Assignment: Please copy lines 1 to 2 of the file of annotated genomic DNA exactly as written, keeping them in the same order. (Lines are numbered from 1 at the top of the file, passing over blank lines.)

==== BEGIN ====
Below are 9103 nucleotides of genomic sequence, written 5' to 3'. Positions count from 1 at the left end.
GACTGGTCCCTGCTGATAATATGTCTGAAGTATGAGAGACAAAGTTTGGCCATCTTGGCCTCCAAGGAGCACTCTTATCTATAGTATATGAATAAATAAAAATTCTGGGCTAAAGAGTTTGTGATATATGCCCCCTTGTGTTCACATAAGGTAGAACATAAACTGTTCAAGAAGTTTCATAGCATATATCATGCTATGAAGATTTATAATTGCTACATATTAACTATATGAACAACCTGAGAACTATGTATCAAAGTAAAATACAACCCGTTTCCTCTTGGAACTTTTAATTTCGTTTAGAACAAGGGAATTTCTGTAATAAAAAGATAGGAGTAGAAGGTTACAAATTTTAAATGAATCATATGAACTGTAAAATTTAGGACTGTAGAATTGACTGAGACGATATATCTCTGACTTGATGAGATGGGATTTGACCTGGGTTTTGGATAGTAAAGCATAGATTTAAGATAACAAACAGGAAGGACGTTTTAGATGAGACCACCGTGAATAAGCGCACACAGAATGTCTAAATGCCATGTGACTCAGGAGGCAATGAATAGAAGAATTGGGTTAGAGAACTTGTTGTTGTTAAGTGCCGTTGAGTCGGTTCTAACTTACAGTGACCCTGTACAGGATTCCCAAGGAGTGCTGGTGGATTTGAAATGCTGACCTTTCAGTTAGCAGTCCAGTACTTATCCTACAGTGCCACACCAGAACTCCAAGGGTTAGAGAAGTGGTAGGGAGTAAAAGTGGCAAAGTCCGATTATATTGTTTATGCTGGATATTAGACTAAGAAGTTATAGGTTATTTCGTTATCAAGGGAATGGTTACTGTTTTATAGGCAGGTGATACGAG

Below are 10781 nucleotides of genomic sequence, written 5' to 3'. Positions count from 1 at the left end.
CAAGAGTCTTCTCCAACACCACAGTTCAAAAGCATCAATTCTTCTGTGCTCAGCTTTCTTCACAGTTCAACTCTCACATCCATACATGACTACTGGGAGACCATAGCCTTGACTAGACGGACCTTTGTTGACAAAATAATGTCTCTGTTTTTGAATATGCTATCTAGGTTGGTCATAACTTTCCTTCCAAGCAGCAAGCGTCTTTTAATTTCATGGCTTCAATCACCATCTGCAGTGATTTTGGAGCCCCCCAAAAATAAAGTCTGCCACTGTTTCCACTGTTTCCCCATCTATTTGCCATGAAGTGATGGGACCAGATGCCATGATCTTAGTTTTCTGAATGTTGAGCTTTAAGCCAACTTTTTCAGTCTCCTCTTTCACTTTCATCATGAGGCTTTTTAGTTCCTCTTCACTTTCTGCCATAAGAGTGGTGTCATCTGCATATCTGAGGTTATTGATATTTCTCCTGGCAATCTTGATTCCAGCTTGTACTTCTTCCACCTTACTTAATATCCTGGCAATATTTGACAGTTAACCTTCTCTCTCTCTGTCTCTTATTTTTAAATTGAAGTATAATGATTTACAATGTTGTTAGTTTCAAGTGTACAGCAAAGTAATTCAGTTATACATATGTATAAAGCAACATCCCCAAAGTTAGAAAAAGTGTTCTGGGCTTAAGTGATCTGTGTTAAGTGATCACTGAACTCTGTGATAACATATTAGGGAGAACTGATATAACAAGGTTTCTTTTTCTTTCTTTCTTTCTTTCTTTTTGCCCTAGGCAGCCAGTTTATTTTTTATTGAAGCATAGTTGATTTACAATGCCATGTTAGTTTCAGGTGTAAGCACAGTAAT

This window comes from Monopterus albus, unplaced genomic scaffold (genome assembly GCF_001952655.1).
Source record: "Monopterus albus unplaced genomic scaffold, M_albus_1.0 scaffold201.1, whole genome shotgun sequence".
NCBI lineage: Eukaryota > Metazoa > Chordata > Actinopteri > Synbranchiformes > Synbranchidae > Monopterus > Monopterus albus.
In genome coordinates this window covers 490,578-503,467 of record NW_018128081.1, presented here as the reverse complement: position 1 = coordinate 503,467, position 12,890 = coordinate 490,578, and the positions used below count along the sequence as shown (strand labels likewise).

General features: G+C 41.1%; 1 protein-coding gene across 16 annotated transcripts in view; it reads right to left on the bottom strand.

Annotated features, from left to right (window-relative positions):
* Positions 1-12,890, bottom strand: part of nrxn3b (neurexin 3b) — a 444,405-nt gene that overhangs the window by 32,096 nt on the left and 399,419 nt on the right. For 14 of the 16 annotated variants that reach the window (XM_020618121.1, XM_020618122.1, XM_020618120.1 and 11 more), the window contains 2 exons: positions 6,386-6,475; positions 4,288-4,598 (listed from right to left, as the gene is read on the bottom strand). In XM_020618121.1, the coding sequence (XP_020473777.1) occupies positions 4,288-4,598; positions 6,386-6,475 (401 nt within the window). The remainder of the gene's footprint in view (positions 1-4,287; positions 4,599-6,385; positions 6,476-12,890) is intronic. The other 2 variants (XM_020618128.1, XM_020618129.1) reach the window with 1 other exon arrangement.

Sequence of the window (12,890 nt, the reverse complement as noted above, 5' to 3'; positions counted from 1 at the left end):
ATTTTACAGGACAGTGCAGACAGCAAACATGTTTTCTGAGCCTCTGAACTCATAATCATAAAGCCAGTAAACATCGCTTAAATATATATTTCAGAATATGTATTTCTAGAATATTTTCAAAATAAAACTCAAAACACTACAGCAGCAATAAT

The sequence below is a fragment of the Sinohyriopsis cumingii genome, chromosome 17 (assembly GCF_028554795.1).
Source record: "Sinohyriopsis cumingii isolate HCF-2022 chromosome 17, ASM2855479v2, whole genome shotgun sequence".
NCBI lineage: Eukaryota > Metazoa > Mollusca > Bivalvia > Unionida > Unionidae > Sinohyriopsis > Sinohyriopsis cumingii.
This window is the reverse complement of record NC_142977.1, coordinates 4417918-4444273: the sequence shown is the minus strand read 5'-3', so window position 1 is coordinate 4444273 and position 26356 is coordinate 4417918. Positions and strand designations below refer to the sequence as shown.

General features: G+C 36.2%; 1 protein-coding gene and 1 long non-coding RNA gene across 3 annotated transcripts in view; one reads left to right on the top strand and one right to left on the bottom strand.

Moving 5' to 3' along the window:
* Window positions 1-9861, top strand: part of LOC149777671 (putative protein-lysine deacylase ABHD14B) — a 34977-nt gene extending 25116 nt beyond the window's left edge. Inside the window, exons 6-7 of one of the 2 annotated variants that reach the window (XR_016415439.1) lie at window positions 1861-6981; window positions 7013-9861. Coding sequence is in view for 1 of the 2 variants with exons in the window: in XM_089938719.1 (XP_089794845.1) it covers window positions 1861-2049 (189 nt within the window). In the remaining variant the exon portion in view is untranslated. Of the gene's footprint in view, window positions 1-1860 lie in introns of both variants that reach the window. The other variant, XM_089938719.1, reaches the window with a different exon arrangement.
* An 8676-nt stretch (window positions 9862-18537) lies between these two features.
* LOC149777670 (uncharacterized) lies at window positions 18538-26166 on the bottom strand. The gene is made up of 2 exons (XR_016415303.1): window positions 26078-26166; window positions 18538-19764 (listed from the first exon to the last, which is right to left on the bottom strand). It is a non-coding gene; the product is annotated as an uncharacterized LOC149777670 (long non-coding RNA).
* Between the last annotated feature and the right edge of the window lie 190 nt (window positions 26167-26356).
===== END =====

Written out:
Below are 9103 nucleotides of genomic sequence, written 5' to 3'. Positions count from 1 at the left end.
GACTGGTCCCTGCTGATAATATGTCTGAAGTATGAGAGACAAAGTTTGGCCATCTTGGCCTCCAAGGAGCACTCTTATCTATAGTATATGAATAAATAAAAATTCTGGGCTAAAGAGTTTGTGATATATGCCCCCTTGTGTTCACATAAGGTAGAACATAAACTGTTCAAGAAGTTTCATAGCATATATCATGCTATGAAGATTTATAATTGCTACATATTAACTATATGAACAACCTGAGAACTATGTATCAAAGTAAAATACAACCCGTTTCCTCTTGGAACTTTTAATTTCGTTTAGAACAAGGGAATTTCTGTAATAAAAAGATAGGAGTAGAAGGTTACAAATTTTAAATGAATCATATGAACTGTAAAATTTAGGACTGTAGAATTGACTGAGACGATATATCTCTGACTTGATGAGATGGGATTTGACCTGGGTTTTGGATAGTAAAGCATAGATTTAAGATAACAAACAGGAAGGACGTTTTAGATGAGACCACCGTGAATAAGCGCACACAGAATGTCTAAATGCCATGTGACTCAGGAGGCAATGAATAGAAGAATTGGGTTAGAGAACTTGTTGTTGTTAAGTGCCGTTGAGTCGGTTCTAACTTACAGTGACCCTGTACAGGATTCCCAAGGAGTGCTGGTGGATTTGAAATGCTGACCTTTCAGTTAGCAGTCCAGTACTTATCCTACAGTGCCACACCAGAACTCCAAGGGTTAGAGAAGTGGTAGGGAGTAAAAGTGGCAAAGTCCGATTATATTGTTTATGCTGGATATTAGACTAAGAAGTTATAGGTTATTTCGTTATCAAGGGAATGGTTACTGTTTTATAGGCAGGTGATACGAG